Thus a day that started at 55 and went to 115 (like in the south west) one would expect the shaded tire pressure to increase 6 psi.

The Dill TPMS does show higher temps and pressures for the tires on the sunny side of the trailer when driving down the highway. I can see similar results on the built in TPMS of the Dodge 2500HD.
These 2 questions are kind of the same, so I'll address both in a single post.

First, yes, it is common for people to measure the inflation pressure in the cool of the morning, then later when the temperature has risen considerably.

Rule of Thumb: For every 10 degrees F change in ambient temperature, the pressure in a tires changes 3%.

So far a passenger car tire, 3% is about equal to 1 psi for every 10 degrees.

- AND -

A tire measured at 65 psi at 55 degrees would measure at 115 degrees, 3% times 6 (60 degrees) = 18% more or 12 psi. That needs to be accounted for when doing pressure build up.

So a tire operating at those conditions could run as high as 85 psi.

That is a little concerning, but only somewhat. First, I think the conditions stated above are a bit extreme (overstated), so the actual temperature change is quite a bit lower then that. Also, the tire is designed to withstand much more than maximum stated on the sidewall.
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Old 03-03-2016, 07:39 AM   #23
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As long as we are asking questions, and I live in the South West like some other posters do.

Does the road temp make a difference? So in June the ambient can get to 115 (or a little higher) however the asphalt can be 10 or 15 degrees higher than that. (May be more however I don't check that) Since it is the road surface is where my tires dwell is that an issue for any concern as far as inflation?

My current strategy is to check and fill if needed the tires to any and all vehicles very early in the morning. Even on a 115 degree day that starts out at over 100 the driveway and tires have not been heated up so I use that time to check. Typically I check all vehicles once a month when I am in town. As the seasons change there is some adjustments in pressure based on ambient temps.

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I am not aware of any research that anyone has done regarding road surface temperature. Plus I think the difference between the ambient and the road temperatures is not nearly as great as it is between morning and afternoon ambient.

In other words, my gut tells me this is not an issue that needs to be worrying folks.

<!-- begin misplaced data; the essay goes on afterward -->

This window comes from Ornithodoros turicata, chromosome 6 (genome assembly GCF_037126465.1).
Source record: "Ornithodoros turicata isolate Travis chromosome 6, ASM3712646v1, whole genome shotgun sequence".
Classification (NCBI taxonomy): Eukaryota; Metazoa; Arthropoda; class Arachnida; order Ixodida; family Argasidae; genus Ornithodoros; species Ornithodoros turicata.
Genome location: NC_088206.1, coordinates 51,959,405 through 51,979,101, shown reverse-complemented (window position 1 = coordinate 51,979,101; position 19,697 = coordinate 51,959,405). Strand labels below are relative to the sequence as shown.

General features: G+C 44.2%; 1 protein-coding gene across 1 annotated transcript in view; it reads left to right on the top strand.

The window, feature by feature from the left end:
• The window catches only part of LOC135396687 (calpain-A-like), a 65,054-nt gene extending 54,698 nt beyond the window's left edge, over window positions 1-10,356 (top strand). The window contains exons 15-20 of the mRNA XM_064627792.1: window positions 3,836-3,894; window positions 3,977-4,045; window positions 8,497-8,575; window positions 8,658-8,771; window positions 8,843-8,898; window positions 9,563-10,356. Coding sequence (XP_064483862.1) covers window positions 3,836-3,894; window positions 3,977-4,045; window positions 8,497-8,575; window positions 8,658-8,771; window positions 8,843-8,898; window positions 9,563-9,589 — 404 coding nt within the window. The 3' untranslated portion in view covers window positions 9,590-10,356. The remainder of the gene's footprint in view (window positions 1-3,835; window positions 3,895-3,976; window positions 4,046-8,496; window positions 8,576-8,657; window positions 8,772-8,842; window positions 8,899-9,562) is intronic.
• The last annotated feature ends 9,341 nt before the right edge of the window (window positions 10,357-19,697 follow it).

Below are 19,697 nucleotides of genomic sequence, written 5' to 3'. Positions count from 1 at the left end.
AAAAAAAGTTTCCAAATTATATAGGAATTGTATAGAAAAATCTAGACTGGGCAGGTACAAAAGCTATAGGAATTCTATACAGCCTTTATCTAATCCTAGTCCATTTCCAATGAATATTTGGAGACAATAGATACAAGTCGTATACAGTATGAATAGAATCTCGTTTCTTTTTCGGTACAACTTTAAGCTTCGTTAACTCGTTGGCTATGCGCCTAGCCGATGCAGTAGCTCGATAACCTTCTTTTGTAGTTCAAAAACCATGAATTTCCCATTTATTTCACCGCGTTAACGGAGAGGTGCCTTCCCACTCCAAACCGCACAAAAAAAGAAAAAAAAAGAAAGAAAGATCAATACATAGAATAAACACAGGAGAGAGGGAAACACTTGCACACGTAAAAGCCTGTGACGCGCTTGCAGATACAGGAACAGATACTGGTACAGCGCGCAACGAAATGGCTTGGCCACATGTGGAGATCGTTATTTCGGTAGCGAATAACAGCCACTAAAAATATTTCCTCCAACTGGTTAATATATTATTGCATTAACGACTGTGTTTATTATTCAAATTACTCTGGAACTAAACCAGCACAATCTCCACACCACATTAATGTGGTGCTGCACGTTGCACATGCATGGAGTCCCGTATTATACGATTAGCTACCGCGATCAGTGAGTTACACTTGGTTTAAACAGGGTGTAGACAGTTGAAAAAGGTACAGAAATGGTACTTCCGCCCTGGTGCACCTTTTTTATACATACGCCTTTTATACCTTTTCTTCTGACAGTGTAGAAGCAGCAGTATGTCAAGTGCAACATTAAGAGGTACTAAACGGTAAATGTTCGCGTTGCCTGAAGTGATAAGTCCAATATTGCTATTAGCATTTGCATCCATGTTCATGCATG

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Old 03-03-2016, 10:21 AM   #24
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All these air pressure theories sound like a lot of hot air!
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Old 03-05-2016, 12:43 AM   #25
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You know, tire industry standards are pretty consistent for recommended cold inflation pressures for your trailer tires. Whenever replacements are used the recommended inflation pressures need to provide the amount of load capacity the OE tires provided by inflation. Anything less than that is considered under-inflation.

Remember, the starting values were set by the vehicle manufacturer. Without certified modifications to your trailer's GVWR the tire inflation pressures set by the vehicle manufacturer for the OE tires will always - in the eyes of the industry - be valid.
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Old 03-05-2016, 03:01 PM   #26
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I have a related question as I will soon be programing my TPMS. Based on a recommended inflation of 80 psi, at what pressure would you guys recommend setting the alarm on the monitor?
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Old 03-05-2016, 03:52 PM   #27
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Tire inflation

Quote:
Originally Posted by JVfromGrnBay View Post
I have a related question as I will soon be programing my TPMS. Based on a recommended inflation of 80 psi, at what pressure would you guys recommend setting the alarm on the monitor?

An uninformed opinion based on what I've understood from the tire guys here - if a 15% increase in pressure suggests a problem, that's 92 PSI - you might want to pick 90 or 91 to give you advanced notice - and I'd personally pick 75 PSI on the low side just to catch things. Also - if you have a temp sensor, 150 degrees is also a good warning ceiling.

I've noticed on mine that pressure increases about 10% (I start my 15" p-rated Michelins at 50 PSI cold and they run up to 55 PSI, even on hot days) and temps typically get to about 30 degrees above ambient. This has been consistent since installing the TPMS.

Good luck!
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Old 03-06-2016, 08:45 AM   #28
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Last Thursday, I was running the 15" Michelins at 44 psi at 65 degrees set that morning. By the afternoon and 85 degrees, I see 50 to 51 psi and the temperatures approached 130 degrees on the sunny side of the trailer. I was driving at 55 mph.

So the pressure rise is within limits (just at or above the sidewall rating of 50 psi). The twenty degree rise in air temperature should bring the starting number to 46 psi for calculations and a 5 psi over that number is within limits.

Since the TPMS reported sunny side tire temperatures of 130 degrees or 45 degrees above ambient, should I raise the starting tire pressure to a higher number to keep the temperature rise lower?